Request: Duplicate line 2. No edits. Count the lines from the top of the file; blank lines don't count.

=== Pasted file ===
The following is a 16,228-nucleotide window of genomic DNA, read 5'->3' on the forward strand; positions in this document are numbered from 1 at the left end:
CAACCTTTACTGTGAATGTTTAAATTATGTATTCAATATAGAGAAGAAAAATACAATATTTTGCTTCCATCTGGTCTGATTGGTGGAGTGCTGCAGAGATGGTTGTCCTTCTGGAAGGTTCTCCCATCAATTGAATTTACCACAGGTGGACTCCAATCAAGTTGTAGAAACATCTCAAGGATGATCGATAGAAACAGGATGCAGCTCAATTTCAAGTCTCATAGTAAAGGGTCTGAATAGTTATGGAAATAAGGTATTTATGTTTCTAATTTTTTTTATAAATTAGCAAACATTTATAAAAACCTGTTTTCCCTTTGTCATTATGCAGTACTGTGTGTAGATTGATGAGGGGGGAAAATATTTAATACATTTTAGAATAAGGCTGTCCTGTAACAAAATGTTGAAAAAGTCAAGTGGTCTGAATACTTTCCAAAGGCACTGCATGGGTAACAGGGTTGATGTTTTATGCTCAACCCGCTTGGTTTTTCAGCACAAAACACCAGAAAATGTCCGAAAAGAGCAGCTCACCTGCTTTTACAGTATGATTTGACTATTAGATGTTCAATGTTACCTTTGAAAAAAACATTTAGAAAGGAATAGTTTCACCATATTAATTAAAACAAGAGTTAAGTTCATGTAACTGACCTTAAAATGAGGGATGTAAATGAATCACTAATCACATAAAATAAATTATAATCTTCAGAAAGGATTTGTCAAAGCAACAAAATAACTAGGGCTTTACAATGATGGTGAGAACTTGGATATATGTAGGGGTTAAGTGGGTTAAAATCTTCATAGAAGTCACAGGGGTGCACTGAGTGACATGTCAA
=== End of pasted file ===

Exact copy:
CAACCTTTACTGTGAATGTTTAAATTATGTATTCAATATAGAGAAGAAAAATACAATATTTTGCTTCCATCTGGTCTGATTGGTGGAGTGCTGCAGAGATGGTTGTCCTTCTGGAAGGTTCTCCCATCAATTGAATTTACCACAGGTGGACTCCAATCAAGTTGTAGAAACATCTCAAGGATGATCGATAGAAACAGGATGCAGCTCAATTTCAAGTCTCATAGTAAAGGGTCTGAATAGTTATGGAAATAAGGTATTTATGTTTCTAATTTTTTTTATAAATTAGCAAACATTTATAAAAACCTGTTTTCCCTTTGTCATTATGCAGTACTGTGTGTAGATTGATGAGGGGGGAAAATATTTAATACATTTTAGAATAAGGCTGTCCTGTAACAAAATGTTGAAAAAGTCAAGTGGTCTGAATACTTTCCAAAGGCACTGCATGGGTAACAGGGTTGATGTTTTATGCTCAACCCGCTTGGTTTTTCAGCACAAAACACCAGAAAATGTCCGAAAAGAGCAGCTCACCTGCTTTTACAGTATGATTTGACTATTAGATGTTCAATGTTACCTTTGAAAAAAACATTTAGAAAGGAATAGTTTCACCATATTAATTAAAACAAGAGTTAAGTTCATGTAACTGACCTTAAAATGAGGGATGTAAATGAATCACTAATCACATAAAATAAATTATAATCTTCAGAAAGGATTTGTCAAAGCAACAAAATAACTAGGGCTTTACAATGATGGTGAGAACTTGGATATATGTAGGGGTTAAGTGGGTTAAAATCTTCATAGAAGTCACAGGGGTGCACTGAGTGACATGTCAA